Lifting Equipment Engineers Association

Lifting Equipment Engineers Association

The Lifting Equipment Engineers Association (LEEA) has released a statement for UK employers regarding their obligation to undertake periodic thorough examination of all lifting equipment.

As determined by Lifting Operations and Lifting Equipment Regulations (LOLER), companies are required to conduct thorough and frequent examinations of their lifting equipment.

Geoff Holden, LEEA, chief executive, said, “All UK employers are subject to LOLER, which clearly states that, once in service, lifting equipment for lifting persons or accessories for lifting must be thoroughly examined by a competent person every six months. Lifting accessories include commonly used items such as shackles, steels, hooks and round slings. Only for lifting equipment that does not fall into one of these two categories is the period extended to every 12 months.”

The advice comes after LEEA was made aware that some users of lifting equipment are being incorrectly advised that money can be saved by extending all the intervals between thorough examinations to 12 months, the statement said. Thorough examinations are usually conducted by external companies and LEEA is keen to stress that responsibility for compliance with LOLER lies with the owner of the equipment, not suppliers of examination and inspection services.

Geoff Holden added, “In the event of a prosecution, the fact that incorrect guidance had been given by an inspection company would not provide a means of defence for the employer.”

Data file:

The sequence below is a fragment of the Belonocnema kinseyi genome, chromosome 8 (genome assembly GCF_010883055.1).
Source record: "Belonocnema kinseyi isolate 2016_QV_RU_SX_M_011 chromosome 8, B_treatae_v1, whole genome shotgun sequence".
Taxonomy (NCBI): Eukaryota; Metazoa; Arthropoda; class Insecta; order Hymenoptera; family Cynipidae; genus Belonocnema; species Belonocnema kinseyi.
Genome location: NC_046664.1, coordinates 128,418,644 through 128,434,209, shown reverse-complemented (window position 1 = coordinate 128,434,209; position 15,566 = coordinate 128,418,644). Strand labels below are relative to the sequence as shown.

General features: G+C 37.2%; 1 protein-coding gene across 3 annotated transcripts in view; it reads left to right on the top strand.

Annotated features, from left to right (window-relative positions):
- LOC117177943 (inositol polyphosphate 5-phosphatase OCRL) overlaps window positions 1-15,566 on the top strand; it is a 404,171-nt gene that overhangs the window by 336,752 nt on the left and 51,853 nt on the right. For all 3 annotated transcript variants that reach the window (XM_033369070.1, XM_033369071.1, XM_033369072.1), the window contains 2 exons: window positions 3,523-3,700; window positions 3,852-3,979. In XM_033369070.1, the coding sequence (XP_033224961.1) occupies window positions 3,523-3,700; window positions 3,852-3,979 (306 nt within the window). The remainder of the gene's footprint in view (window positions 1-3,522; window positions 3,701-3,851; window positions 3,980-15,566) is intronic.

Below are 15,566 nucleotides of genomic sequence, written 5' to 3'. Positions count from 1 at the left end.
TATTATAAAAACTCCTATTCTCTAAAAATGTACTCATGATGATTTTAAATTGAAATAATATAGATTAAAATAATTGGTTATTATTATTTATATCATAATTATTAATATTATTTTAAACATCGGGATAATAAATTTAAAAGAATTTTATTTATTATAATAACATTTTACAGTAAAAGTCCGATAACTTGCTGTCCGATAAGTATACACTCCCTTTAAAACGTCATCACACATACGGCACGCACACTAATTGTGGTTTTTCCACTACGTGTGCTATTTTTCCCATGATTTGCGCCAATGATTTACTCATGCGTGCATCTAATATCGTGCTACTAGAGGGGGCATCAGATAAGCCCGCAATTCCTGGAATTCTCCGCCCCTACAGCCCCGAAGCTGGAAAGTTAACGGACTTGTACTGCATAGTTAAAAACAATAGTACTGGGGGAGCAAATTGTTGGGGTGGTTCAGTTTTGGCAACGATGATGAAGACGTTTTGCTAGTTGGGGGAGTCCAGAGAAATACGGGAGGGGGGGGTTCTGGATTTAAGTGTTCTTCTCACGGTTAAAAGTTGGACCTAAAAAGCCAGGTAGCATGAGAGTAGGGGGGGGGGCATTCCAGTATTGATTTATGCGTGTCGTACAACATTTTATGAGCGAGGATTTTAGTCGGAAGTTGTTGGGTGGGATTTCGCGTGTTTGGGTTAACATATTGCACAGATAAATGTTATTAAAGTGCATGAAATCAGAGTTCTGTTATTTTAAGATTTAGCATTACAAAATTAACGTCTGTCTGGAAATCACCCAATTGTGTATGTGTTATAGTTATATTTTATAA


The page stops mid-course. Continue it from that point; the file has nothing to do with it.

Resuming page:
“If an employer wants to implement an examination scheme it must be formally drawn up by a competent person,” emphasised Holden. “Any extension to intervals must be based on a rigorous risk assessment.”

LEEA is using its website, social media, newsletters and roadshow and exhibition programme to raise awareness of the risks of failure to comply correctly with LOLER regarding thorough examinations. Geoff Holden said, “This is not just about staying on the right side of the law. The requirements reflect the fact that items such as shackles, hooks and slings typically play a safety-critical role and are subject to wear-and-tear and deterioration both in use and in storage. Any short term financial savings realised by not having them checked properly every six months pale into insignificance compared with the possible consequences of failure in service.”


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